The UK used car market rose by more than four per cent during the second quarter of this year, the SMMT said today.
A total of 1,832,267 vehicles changed hands – a 4.1 per cent rise that equated to 72,583 extra transactions versus April to June 2022.
The upswing reflected sustained growth in the new car market and improving availability, said the SMMT.
The easing of supply chain disruptions has driven sales growth in every month so far this year, and although the Q2 total is almost 10 per cent below 2019’s figure of 2,034,236, recovery is continuing, said the trade body.
Used battery-electric vehicle sales continued to rocket during April to June, growing by 81.8 per cent to 30,645 units and setting a new market share record of 1.7 per cent – up from 1.0 per cent last year.
Plug-in hybrids and hybrids were up 11.4 per cent to 18,437 units and 29.5 per cent to 53,634 units respectively.
The rising proportion of electrified vehicles meant that market share for conventionally powered cars fell to 94.3 per cent from 95.7 per cent during the same quarter last year.
That was despite petrol and diesel cars seeing growth of 2.5 per cent and 2.8 per cent respectively.
The six months to the end of June saw 3,679,416 second-hand cars sold versus 3,534,035 year on year.
As with the second quarter, that was also a 4.1 per cent increase – but, said the SMMT, that was still 9.2 per cent below 2019’s pre-pandemic first-half figure of 4,054,380.
Superminis remained the best-selling used vehicle type over Q2 of 2023, comprising 31.5 per cent of transactions and growing by 4.4 per cent to 576,980 units.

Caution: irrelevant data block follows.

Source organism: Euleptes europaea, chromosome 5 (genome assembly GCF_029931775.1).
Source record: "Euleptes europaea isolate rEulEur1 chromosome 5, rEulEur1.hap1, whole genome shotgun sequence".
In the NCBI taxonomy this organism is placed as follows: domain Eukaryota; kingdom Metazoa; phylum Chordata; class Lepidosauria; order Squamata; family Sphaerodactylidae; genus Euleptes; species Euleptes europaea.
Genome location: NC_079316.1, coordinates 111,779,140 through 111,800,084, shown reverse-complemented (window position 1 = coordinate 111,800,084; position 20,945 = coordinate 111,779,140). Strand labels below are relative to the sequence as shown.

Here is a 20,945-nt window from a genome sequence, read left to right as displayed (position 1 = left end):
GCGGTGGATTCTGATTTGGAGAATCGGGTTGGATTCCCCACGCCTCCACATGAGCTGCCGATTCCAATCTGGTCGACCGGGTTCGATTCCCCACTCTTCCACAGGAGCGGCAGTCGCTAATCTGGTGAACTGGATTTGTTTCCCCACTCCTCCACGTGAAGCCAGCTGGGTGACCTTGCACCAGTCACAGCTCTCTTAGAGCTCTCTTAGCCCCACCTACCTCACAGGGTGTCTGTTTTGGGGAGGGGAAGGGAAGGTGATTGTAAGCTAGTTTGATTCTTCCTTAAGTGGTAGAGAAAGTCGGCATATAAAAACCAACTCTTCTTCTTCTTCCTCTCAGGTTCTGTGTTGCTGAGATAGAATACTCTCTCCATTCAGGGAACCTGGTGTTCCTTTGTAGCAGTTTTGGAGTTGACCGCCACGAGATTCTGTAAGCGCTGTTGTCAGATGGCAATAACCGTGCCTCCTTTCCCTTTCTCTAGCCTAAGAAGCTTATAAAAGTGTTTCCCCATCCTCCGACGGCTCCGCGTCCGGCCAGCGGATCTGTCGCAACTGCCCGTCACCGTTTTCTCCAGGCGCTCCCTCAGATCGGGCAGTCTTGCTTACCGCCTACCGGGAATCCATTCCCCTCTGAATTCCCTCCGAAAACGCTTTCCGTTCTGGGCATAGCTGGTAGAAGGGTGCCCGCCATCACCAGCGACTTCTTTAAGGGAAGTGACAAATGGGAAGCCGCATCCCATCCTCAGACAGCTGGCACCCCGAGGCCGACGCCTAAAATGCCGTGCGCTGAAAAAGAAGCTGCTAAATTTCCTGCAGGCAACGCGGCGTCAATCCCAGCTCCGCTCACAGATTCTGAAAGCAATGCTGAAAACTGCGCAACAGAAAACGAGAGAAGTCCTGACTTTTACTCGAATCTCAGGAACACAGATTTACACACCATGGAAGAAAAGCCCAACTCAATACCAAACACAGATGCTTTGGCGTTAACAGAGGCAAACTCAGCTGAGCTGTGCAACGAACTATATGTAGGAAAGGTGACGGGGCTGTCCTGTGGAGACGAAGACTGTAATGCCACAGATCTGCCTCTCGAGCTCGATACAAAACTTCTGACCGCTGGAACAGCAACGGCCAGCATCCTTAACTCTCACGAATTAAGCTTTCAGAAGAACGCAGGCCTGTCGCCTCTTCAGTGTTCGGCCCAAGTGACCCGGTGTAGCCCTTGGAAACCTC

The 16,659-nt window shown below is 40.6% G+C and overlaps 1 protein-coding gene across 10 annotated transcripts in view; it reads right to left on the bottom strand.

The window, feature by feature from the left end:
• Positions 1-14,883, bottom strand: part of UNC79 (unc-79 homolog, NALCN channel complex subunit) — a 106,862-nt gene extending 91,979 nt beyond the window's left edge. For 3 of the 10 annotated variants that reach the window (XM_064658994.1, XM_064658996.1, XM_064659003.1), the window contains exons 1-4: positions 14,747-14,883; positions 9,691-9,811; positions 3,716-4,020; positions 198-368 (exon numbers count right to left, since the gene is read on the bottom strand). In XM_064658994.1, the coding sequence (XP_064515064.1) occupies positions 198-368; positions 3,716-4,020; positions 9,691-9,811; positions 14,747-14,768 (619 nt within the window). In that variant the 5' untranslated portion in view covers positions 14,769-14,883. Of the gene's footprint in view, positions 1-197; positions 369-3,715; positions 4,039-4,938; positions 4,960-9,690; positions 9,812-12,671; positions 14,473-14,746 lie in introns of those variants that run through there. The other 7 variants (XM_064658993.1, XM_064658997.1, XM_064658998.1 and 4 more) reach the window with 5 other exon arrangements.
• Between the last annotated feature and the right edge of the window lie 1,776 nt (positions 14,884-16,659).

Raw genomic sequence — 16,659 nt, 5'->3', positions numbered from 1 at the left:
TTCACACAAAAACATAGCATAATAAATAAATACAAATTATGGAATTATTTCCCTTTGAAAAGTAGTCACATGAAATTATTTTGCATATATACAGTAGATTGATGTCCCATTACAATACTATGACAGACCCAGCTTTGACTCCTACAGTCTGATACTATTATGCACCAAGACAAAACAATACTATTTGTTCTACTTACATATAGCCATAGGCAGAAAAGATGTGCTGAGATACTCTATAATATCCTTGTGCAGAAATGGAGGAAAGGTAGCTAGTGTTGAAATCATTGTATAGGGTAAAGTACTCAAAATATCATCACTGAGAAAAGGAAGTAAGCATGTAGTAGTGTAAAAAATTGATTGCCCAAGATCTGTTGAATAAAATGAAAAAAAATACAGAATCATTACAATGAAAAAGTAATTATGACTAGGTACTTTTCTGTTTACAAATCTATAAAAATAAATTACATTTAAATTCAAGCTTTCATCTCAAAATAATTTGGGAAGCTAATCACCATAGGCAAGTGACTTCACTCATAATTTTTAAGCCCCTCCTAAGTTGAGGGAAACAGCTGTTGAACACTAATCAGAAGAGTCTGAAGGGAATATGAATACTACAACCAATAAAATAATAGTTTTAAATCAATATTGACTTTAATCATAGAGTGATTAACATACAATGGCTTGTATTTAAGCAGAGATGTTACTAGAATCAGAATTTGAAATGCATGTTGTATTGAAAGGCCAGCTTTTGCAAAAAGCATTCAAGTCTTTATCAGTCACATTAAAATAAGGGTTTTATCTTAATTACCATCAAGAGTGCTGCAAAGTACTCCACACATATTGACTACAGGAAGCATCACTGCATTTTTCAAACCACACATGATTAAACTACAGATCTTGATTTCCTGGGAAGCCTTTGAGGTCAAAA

Black kept its position as the most popular colour choice for the 10th quarter in a row, with more than one in five (21.3 per cent) transactions at 390,909.
It was followed by grey and blue in second and third places with 16.9 per cent (309,623) and 16.3 per cent (299,068) market shares respectively.
The south-east of England enjoyed the most sales at 275,105, followed by the north-west of England and West Midlands at 193,972 and 185,087 respectively.
SMMT chief executive Mike Hawes said: ‘It’s great to see a recharged new car sector supporting demand for used cars and, in particular, helping more people to get behind the wheel of an electric vehicle.
‘Meeting the undoubted appetite for pre-owned EVs will depend on sustaining a buoyant new car market and on the provision of accessible, reliable charging infrastructure powered by affordable, green energy.
‘This in turn will allow more people to drive zero at a price point suited to them, helping accelerate delivery of our environmental goals.’
Top 10 used cars of 2023’s second quarter
- Ford Fiesta: 75,378 transactions
- Vauxhall Corsa: 59,113
- Volkswagen Golf: 57,567
- Ford Focus: 55,592
- Mini: 41,871
- BMW 3 Series: 40,735
- Vauxhall Astra: 40,442
- Volkswagen Polo: 34,094
- Audi A3: 30,421
- Nissan Qashqai: 30,112
What the industry says
Ulez expansion will mean more trade-ins
With wait times for new cars easing, more people are selling their current cars to get their hands on something fresh off the production line.
This has naturally led to a steady supply of high-quality used cars hitting the market and with it, some great deals for savvy motorists.
The number of cars sold on Motorway over this period hit new highs, increasing by 67 per cent versus the same quarter in 2022.
With used EVs now representing a record 1.7 per cent of the market, it is clear that EVs are here to stay, with smart consumers opting for used electric cars.
And with the Ulez expansion around the corner on August 29, we will definitely see more car owners across London and the south-east trading in their non-compliant models for compliant petrol, diesel and hybrid models.
If EV prices continue to stabilise, we expect to see even more drivers make the leap to EVs in 2023, too.
Alex Buttle, co-founder, Motorway.co.uk
Solid trajectory for future healthy sales levels